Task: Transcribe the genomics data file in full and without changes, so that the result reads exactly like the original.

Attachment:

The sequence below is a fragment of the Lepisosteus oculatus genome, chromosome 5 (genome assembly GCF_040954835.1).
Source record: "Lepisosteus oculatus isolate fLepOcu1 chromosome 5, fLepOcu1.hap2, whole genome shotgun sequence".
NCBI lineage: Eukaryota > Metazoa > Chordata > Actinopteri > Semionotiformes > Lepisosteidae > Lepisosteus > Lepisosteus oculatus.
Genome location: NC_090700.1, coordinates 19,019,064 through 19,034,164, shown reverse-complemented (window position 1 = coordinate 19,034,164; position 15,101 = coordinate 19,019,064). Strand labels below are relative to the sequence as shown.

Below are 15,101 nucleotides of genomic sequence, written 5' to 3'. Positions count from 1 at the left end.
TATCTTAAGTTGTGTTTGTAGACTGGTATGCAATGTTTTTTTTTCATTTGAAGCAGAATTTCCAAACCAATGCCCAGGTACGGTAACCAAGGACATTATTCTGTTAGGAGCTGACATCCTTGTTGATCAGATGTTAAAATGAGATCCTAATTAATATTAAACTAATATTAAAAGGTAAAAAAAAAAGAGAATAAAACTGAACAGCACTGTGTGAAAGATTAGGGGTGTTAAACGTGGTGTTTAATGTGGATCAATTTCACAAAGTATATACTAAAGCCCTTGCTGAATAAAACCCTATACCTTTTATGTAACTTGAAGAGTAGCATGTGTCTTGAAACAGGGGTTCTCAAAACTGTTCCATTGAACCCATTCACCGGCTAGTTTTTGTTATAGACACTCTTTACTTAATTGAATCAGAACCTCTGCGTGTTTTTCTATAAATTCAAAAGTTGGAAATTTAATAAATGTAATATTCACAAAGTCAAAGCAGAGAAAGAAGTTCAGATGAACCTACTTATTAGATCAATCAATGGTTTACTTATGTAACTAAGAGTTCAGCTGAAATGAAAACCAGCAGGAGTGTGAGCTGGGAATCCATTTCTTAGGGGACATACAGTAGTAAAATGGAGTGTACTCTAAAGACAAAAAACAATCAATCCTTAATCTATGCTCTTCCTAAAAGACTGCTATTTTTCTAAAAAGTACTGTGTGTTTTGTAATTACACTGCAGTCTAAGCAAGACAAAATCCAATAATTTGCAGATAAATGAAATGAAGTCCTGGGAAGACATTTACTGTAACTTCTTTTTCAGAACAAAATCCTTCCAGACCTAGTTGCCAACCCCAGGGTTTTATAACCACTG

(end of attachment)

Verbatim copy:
The sequence below is a fragment of the Lepisosteus oculatus genome, chromosome 5 (genome assembly GCF_040954835.1).
Source record: "Lepisosteus oculatus isolate fLepOcu1 chromosome 5, fLepOcu1.hap2, whole genome shotgun sequence".
NCBI lineage: Eukaryota > Metazoa > Chordata > Actinopteri > Semionotiformes > Lepisosteidae > Lepisosteus > Lepisosteus oculatus.
Genome location: NC_090700.1, coordinates 19,019,064 through 19,034,164, shown reverse-complemented (window position 1 = coordinate 19,034,164; position 15,101 = coordinate 19,019,064). Strand labels below are relative to the sequence as shown.

Below are 15,101 nucleotides of genomic sequence, written 5' to 3'. Positions count from 1 at the left end.
TATCTTAAGTTGTGTTTGTAGACTGGTATGCAATGTTTTTTTTTCATTTGAAGCAGAATTTCCAAACCAATGCCCAGGTACGGTAACCAAGGACATTATTCTGTTAGGAGCTGACATCCTTGTTGATCAGATGTTAAAATGAGATCCTAATTAATATTAAACTAATATTAAAAGGTAAAAAAAAAAGAGAATAAAACTGAACAGCACTGTGTGAAAGATTAGGGGTGTTAAACGTGGTGTTTAATGTGGATCAATTTCACAAAGTATATACTAAAGCCCTTGCTGAATAAAACCCTATACCTTTTATGTAACTTGAAGAGTAGCATGTGTCTTGAAACAGGGGTTCTCAAAACTGTTCCATTGAACCCATTCACCGGCTAGTTTTTGTTATAGACACTCTTTACTTAATTGAATCAGAACCTCTGCGTGTTTTTCTATAAATTCAAAAGTTGGAAATTTAATAAATGTAATATTCACAAAGTCAAAGCAGAGAAAGAAGTTCAGATGAACCTACTTATTAGATCAATCAATGGTTTACTTATGTAACTAAGAGTTCAGCTGAAATGAAAACCAGCAGGAGTGTGAGCTGGGAATCCATTTCTTAGGGGACATACAGTAGTAAAATGGAGTGTACTCTAAAGACAAAAAACAATCAATCCTTAATCTATGCTCTTCCTAAAAGACTGCTATTTTTCTAAAAAGTACTGTGTGTTTTGTAATTACACTGCAGTCTAAGCAAGACAAAATCCAATAATTTGCAGATAAATGAAATGAAGTCCTGGGAAGACATTTACTGTAACTTCTTTTTCAGAACAAAATCCTTCCAGACCTAGTTGCCAACCCCAGGGTTTTATAACCACTG